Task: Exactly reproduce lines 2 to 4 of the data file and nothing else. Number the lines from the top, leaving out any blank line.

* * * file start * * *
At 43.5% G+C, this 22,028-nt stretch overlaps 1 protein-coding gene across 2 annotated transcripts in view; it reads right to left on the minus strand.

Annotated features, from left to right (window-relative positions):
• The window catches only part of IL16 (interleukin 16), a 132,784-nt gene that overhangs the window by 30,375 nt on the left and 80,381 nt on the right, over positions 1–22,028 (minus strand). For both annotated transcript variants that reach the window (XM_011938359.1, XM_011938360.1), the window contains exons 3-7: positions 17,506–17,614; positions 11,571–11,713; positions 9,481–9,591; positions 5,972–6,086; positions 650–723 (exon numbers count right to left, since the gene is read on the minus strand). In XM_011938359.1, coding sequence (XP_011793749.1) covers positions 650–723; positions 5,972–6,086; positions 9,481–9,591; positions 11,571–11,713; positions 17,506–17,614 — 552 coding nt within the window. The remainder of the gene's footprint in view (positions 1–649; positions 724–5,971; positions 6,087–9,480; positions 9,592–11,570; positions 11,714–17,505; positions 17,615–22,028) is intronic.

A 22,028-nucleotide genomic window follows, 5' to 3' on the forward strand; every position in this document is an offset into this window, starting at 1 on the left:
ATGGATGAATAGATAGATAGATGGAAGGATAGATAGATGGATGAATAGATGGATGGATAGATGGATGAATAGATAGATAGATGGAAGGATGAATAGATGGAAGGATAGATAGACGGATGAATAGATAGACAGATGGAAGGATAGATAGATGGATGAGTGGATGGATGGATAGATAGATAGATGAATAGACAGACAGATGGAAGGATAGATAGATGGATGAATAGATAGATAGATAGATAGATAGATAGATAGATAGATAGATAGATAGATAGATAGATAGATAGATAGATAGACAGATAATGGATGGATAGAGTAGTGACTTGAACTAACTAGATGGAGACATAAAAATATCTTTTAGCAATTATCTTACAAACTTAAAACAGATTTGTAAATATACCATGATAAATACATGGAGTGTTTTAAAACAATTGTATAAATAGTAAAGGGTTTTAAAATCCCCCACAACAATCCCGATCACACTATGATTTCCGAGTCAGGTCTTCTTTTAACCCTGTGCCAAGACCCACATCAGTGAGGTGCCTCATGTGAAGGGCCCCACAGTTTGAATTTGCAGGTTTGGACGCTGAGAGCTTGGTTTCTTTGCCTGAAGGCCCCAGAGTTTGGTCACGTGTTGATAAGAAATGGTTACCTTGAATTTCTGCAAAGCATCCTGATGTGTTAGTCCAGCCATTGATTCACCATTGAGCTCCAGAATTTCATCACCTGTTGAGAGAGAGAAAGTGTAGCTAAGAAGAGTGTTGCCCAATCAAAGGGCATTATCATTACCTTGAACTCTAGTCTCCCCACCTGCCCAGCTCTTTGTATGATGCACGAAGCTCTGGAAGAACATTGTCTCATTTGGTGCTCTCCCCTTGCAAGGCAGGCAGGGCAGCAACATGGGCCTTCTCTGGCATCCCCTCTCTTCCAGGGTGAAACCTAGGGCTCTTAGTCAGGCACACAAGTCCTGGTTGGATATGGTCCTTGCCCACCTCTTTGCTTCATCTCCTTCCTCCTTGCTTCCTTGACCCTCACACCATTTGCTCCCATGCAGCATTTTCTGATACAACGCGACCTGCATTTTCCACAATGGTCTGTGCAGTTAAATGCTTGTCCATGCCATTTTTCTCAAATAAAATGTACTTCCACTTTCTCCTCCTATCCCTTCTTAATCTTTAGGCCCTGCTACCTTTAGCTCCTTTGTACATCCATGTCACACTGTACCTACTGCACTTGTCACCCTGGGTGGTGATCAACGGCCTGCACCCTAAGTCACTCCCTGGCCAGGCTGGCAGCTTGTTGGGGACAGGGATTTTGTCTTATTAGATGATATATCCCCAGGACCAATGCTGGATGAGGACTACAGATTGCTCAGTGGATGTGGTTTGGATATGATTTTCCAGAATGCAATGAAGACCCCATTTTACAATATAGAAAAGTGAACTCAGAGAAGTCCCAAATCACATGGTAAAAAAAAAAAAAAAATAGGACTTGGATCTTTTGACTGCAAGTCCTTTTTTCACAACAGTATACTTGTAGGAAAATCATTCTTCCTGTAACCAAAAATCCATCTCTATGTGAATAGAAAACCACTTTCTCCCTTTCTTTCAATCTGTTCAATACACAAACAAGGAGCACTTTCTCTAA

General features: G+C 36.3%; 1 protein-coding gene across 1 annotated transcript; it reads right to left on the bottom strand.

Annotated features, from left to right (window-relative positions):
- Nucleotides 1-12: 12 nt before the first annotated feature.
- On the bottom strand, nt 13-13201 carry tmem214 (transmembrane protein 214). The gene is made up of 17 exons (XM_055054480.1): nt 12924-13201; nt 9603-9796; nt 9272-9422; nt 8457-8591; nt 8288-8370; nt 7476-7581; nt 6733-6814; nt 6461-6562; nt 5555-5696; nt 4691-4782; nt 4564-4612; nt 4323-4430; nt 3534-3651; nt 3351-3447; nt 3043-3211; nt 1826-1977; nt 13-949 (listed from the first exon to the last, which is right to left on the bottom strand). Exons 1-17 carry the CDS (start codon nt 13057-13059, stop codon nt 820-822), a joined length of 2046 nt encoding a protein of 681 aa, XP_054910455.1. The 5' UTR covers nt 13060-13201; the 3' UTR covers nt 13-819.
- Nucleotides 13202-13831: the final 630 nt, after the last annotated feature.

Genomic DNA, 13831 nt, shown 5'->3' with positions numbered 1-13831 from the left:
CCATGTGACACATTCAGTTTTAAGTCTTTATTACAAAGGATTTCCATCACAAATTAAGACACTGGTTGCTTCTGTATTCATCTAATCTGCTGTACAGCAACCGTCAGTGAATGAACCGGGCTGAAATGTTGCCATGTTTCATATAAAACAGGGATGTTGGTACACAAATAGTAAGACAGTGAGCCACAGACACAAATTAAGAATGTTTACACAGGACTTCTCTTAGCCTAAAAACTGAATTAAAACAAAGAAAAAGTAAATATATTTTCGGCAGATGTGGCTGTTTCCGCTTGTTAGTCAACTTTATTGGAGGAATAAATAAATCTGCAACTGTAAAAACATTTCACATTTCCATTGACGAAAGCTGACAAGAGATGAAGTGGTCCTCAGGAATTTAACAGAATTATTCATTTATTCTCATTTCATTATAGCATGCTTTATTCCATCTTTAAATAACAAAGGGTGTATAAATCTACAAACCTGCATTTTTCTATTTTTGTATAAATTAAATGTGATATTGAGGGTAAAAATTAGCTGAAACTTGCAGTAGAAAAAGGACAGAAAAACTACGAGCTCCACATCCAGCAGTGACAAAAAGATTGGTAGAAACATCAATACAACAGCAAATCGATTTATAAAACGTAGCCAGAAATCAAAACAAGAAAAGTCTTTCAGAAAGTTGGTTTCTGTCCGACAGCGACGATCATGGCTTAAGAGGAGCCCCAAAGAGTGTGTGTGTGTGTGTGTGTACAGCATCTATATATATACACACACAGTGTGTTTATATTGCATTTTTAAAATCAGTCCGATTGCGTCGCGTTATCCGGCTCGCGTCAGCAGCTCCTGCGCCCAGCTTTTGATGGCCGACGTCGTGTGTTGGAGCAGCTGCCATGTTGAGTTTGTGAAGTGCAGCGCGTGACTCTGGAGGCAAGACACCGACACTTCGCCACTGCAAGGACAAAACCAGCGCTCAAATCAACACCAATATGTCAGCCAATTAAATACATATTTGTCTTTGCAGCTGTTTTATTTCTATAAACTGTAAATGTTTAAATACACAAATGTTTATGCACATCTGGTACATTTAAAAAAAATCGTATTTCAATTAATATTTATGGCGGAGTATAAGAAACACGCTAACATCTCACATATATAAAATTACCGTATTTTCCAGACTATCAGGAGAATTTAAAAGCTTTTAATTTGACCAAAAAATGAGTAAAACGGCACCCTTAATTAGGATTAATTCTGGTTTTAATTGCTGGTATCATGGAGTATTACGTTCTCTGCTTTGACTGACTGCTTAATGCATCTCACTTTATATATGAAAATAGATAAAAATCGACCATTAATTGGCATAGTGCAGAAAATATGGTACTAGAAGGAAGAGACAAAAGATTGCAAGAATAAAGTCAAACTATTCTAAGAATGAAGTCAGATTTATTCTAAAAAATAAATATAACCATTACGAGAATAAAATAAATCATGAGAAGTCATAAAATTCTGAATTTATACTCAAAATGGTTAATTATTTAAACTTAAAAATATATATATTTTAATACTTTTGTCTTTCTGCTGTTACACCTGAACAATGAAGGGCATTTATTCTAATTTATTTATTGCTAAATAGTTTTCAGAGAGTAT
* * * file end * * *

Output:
Annotated features, from left to right (window-relative positions):
• The window catches only part of IL16 (interleukin 16), a 132,784-nt gene that overhangs the window by 30,375 nt on the left and 80,381 nt on the right, over positions 1–22,028 (minus strand). For both annotated transcript variants that reach the window (XM_011938359.1, XM_011938360.1), the window contains exons 3-7: positions 17,506–17,614; positions 11,571–11,713; positions 9,481–9,591; positions 5,972–6,086; positions 650–723 (exon numbers count right to left, since the gene is read on the minus strand). In XM_011938359.1, coding sequence (XP_011793749.1) covers positions 650–723; positions 5,972–6,086; positions 9,481–9,591; positions 11,571–11,713; positions 17,506–17,614 — 552 coding nt within the window. The remainder of the gene's footprint in view (positions 1–649; positions 724–5,971; positions 6,087–9,480; positions 9,592–11,570; positions 11,714–17,505; positions 17,615–22,028) is intronic.

A 22,028-nucleotide genomic window follows, 5' to 3' on the forward strand; every position in this document is an offset into this window, starting at 1 on the left: